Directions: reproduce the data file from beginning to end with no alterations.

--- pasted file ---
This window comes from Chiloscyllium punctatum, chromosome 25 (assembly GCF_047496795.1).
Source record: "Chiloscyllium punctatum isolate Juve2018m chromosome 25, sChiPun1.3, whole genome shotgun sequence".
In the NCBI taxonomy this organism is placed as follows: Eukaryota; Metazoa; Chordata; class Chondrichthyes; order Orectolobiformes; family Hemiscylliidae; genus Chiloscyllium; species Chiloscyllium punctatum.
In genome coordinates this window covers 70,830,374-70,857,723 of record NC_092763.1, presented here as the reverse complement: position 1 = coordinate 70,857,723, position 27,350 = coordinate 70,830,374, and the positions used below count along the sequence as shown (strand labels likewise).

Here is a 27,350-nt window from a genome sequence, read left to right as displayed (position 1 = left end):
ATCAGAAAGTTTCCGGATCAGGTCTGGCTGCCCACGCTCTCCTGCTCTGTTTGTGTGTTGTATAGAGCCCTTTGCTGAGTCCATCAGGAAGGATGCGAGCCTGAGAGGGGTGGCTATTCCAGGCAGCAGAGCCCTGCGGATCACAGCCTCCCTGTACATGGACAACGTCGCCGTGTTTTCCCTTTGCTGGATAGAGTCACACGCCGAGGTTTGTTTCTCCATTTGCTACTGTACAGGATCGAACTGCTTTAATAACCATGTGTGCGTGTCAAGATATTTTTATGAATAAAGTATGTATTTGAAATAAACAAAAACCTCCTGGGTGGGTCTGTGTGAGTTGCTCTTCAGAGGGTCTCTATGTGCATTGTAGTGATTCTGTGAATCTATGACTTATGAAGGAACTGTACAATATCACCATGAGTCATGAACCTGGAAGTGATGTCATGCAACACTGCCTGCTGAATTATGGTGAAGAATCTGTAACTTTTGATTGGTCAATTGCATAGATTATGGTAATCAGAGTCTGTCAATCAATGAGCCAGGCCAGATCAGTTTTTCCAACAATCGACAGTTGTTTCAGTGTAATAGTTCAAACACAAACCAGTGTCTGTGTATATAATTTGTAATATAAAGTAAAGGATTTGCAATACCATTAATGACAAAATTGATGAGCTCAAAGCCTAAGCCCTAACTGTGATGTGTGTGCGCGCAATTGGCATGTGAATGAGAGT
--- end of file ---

This window comes from Chiloscyllium punctatum, chromosome 25 (assembly GCF_047496795.1).
Source record: "Chiloscyllium punctatum isolate Juve2018m chromosome 25, sChiPun1.3, whole genome shotgun sequence".
In the NCBI taxonomy this organism is placed as follows: Eukaryota; Metazoa; Chordata; class Chondrichthyes; order Orectolobiformes; family Hemiscylliidae; genus Chiloscyllium; species Chiloscyllium punctatum.
In genome coordinates this window covers 70,830,374-70,857,723 of record NC_092763.1, presented here as the reverse complement: position 1 = coordinate 70,857,723, position 27,350 = coordinate 70,830,374, and the positions used below count along the sequence as shown (strand labels likewise).

Here is a 27,350-nt window from a genome sequence, read left to right as displayed (position 1 = left end):
ATCAGAAAGTTTCCGGATCAGGTCTGGCTGCCCACGCTCTCCTGCTCTGTTTGTGTGTTGTATAGAGCCCTTTGCTGAGTCCATCAGGAAGGATGCGAGCCTGAGAGGGGTGGCTATTCCAGGCAGCAGAGCCCTGCGGATCACAGCCTCCCTGTACATGGACAACGTCGCCGTGTTTTCCCTTTGCTGGATAGAGTCACACGCCGAGGTTTGTTTCTCCATTTGCTACTGTACAGGATCGAACTGCTTTAATAACCATGTGTGCGTGTCAAGATATTTTTATGAATAAAGTATGTATTTGAAATAAACAAAAACCTCCTGGGTGGGTCTGTGTGAGTTGCTCTTCAGAGGGTCTCTATGTGCATTGTAGTGATTCTGTGAATCTATGACTTATGAAGGAACTGTACAATATCACCATGAGTCATGAACCTGGAAGTGATGTCATGCAACACTGCCTGCTGAATTATGGTGAAGAATCTGTAACTTTTGATTGGTCAATTGCATAGATTATGGTAATCAGAGTCTGTCAATCAATGAGCCAGGCCAGATCAGTTTTTCCAACAATCGACAGTTGTTTCAGTGTAATAGTTCAAACACAAACCAGTGTCTGTGTATATAATTTGTAATATAAAGTAAAGGATTTGCAATACCATTAATGACAAAATTGATGAGCTCAAAGCCTAAGCCCTAACTGTGATGTGTGTGCGCGCAATTGGCATGTGAATGAGAGT